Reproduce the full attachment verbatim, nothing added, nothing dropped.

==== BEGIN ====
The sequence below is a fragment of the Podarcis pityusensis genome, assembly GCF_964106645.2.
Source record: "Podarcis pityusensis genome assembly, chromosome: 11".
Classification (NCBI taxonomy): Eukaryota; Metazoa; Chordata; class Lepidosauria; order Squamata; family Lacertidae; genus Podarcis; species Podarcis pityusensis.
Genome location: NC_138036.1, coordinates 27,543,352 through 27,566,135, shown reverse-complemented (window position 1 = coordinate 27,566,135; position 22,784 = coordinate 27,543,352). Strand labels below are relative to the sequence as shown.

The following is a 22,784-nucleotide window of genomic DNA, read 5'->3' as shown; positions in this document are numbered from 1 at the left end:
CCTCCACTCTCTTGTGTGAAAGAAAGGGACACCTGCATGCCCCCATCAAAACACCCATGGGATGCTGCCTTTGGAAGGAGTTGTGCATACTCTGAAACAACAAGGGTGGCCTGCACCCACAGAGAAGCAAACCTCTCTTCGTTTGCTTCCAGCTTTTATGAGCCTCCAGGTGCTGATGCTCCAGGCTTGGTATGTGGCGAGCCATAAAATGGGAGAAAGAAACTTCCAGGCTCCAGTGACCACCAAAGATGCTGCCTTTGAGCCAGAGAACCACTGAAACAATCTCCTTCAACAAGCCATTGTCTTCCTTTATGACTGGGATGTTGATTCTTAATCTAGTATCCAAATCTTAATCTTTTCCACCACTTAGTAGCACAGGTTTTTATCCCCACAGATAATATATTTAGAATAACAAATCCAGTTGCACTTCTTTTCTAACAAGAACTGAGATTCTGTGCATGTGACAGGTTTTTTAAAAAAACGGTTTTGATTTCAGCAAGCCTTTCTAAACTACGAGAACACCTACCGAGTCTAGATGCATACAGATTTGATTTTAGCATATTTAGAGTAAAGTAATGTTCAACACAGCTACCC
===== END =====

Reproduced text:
The sequence below is a fragment of the Podarcis pityusensis genome, assembly GCF_964106645.2.
Source record: "Podarcis pityusensis genome assembly, chromosome: 11".
Classification (NCBI taxonomy): Eukaryota; Metazoa; Chordata; class Lepidosauria; order Squamata; family Lacertidae; genus Podarcis; species Podarcis pityusensis.
Genome location: NC_138036.1, coordinates 27,543,352 through 27,566,135, shown reverse-complemented (window position 1 = coordinate 27,566,135; position 22,784 = coordinate 27,543,352). Strand labels below are relative to the sequence as shown.

The following is a 22,784-nucleotide window of genomic DNA, read 5'->3' as shown; positions in this document are numbered from 1 at the left end:
CCTCCACTCTCTTGTGTGAAAGAAAGGGACACCTGCATGCCCCCATCAAAACACCCATGGGATGCTGCCTTTGGAAGGAGTTGTGCATACTCTGAAACAACAAGGGTGGCCTGCACCCACAGAGAAGCAAACCTCTCTTCGTTTGCTTCCAGCTTTTATGAGCCTCCAGGTGCTGATGCTCCAGGCTTGGTATGTGGCGAGCCATAAAATGGGAGAAAGAAACTTCCAGGCTCCAGTGACCACCAAAGATGCTGCCTTTGAGCCAGAGAACCACTGAAACAATCTCCTTCAACAAGCCATTGTCTTCCTTTATGACTGGGATGTTGATTCTTAATCTAGTATCCAAATCTTAATCTTTTCCACCACTTAGTAGCACAGGTTTTTATCCCCACAGATAATATATTTAGAATAACAAATCCAGTTGCACTTCTTTTCTAACAAGAACTGAGATTCTGTGCATGTGACAGGTTTTTTAAAAAAACGGTTTTGATTTCAGCAAGCCTTTCTAAACTACGAGAACACCTACCGAGTCTAGATGCATACAGATTTGATTTTAGCATATTTAGAGTAAAGTAATGTTCAACACAGCTACCC